Sometimes it's nice to look back and see just how far things have come since the early days of Magic: The Gathering. To that end, we're bringing you a series of short videos that highlight Magic: The Gathering expansions throughout the years.
Previously, we looked at Urza's Saga, the first in the infamous Urza's block. This time around, we take a few minutes to look back at Urza's Legacy, the second set in what is considered by most to be the most broken Magic: The Gathering set ever printed.
You can check it all out in our retrospective video (below).
Released in February of 1999, the set with a hammer as its symbol, Urza’s Legacy, was released.
The middle set in the Urza’s block, Urza’s Legacy brought with it 143 cards and continues the “Weatherlight Saga” prequel storyline that began in Urza’s Saga. That includes having each of the game’s five colors telling a different part of the story. For more details on that and to catch yourself up with the story up to this point, I recommend you watch our Urza’s Saga video. You can find the link in the video description.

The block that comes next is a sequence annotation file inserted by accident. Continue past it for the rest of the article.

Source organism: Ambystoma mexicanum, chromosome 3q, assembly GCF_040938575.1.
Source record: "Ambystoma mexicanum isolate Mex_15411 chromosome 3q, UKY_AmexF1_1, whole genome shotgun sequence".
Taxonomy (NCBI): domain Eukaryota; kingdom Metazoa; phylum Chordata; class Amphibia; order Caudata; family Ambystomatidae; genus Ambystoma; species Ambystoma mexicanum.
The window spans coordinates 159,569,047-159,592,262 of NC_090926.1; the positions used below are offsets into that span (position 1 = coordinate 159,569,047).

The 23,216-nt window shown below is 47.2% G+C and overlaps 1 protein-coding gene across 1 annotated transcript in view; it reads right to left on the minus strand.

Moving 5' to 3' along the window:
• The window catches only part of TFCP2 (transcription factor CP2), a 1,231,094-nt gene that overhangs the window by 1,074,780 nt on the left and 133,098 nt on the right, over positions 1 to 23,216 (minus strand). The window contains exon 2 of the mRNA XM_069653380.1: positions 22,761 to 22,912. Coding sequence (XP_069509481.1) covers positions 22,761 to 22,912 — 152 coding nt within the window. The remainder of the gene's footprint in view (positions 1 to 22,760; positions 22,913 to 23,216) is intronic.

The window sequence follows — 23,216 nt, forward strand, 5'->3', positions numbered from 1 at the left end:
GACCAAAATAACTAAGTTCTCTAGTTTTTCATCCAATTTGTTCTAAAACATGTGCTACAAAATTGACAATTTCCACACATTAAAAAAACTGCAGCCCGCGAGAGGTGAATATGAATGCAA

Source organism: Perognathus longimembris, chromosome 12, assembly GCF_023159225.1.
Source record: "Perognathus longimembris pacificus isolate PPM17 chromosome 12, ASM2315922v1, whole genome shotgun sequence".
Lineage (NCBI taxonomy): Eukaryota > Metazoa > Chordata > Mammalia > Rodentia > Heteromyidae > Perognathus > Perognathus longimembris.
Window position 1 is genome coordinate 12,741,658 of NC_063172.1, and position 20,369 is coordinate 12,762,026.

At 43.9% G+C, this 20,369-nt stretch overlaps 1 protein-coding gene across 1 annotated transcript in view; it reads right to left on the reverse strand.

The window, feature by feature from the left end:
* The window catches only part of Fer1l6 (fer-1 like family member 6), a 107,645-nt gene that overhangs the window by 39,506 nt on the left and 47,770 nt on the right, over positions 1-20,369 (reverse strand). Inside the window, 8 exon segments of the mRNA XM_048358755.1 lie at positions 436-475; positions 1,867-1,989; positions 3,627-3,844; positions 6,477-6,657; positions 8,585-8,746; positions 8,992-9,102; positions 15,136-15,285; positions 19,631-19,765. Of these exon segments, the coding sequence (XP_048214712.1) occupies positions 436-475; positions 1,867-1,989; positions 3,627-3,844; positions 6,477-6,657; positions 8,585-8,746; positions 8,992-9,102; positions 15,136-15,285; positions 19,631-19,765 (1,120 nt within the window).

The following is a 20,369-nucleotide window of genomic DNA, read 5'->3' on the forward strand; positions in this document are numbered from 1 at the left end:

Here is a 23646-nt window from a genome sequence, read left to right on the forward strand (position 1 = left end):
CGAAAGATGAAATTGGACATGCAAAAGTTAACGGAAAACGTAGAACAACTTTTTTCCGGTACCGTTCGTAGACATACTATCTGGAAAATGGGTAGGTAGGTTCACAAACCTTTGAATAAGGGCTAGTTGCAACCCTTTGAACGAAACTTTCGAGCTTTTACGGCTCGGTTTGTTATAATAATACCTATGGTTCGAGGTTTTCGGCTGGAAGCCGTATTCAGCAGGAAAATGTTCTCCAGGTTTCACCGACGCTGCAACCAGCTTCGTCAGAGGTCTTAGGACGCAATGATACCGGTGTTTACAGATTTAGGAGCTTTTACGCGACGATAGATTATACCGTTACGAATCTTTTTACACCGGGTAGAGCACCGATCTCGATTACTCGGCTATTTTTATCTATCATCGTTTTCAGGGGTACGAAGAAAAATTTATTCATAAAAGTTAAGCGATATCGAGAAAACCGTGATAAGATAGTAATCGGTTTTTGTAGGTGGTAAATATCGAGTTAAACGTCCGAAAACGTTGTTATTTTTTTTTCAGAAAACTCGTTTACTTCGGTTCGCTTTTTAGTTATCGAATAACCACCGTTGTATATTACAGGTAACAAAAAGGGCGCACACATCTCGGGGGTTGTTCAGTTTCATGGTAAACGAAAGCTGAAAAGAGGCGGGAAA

This time around, the story follows Urza’s quest to battle the godlike master of Phyrexia, Yawgmoth, as the would-be deity furthers his plans to eventually invade and conquer his home world of Dominaria. It also sets the stage for Urza’s creation of a weapon that will give him the power to end things once and for all. A weapon that will become known as “The Legacy.”
Pretty much all of the story found in Urza’s Legacy is found in the novel Time Streams, which we recommend you read for the most complete experience.
Failing that, here’s the abridged version:
Urza is busy with his time travel experiments at the Tolarian Academy, having successfully transported the silver golem, Karn, back in time by two days (though that is quite a bit short from the thousands of years he needs to return the golem to the days of the Thran as to prevent Yawgmoth and his Phyrexians from ever becoming a threat).
Meanwhile, an academy student named Jhoira finds a shipwrecked man wash up on the Tolarian coast. Despite the island’s rule to disallow any other adults to be on the island out of concern that they might be Phyrexian sleeper agents, Jhoira takes him into her care anyways.
That man, as we come to learn, goes by the name K’rrik.
Jhoira informs only Karn of K’rrik’s existence. Not wanting to betray one of the golem’s few friends, Karn agrees to keep her secret safe.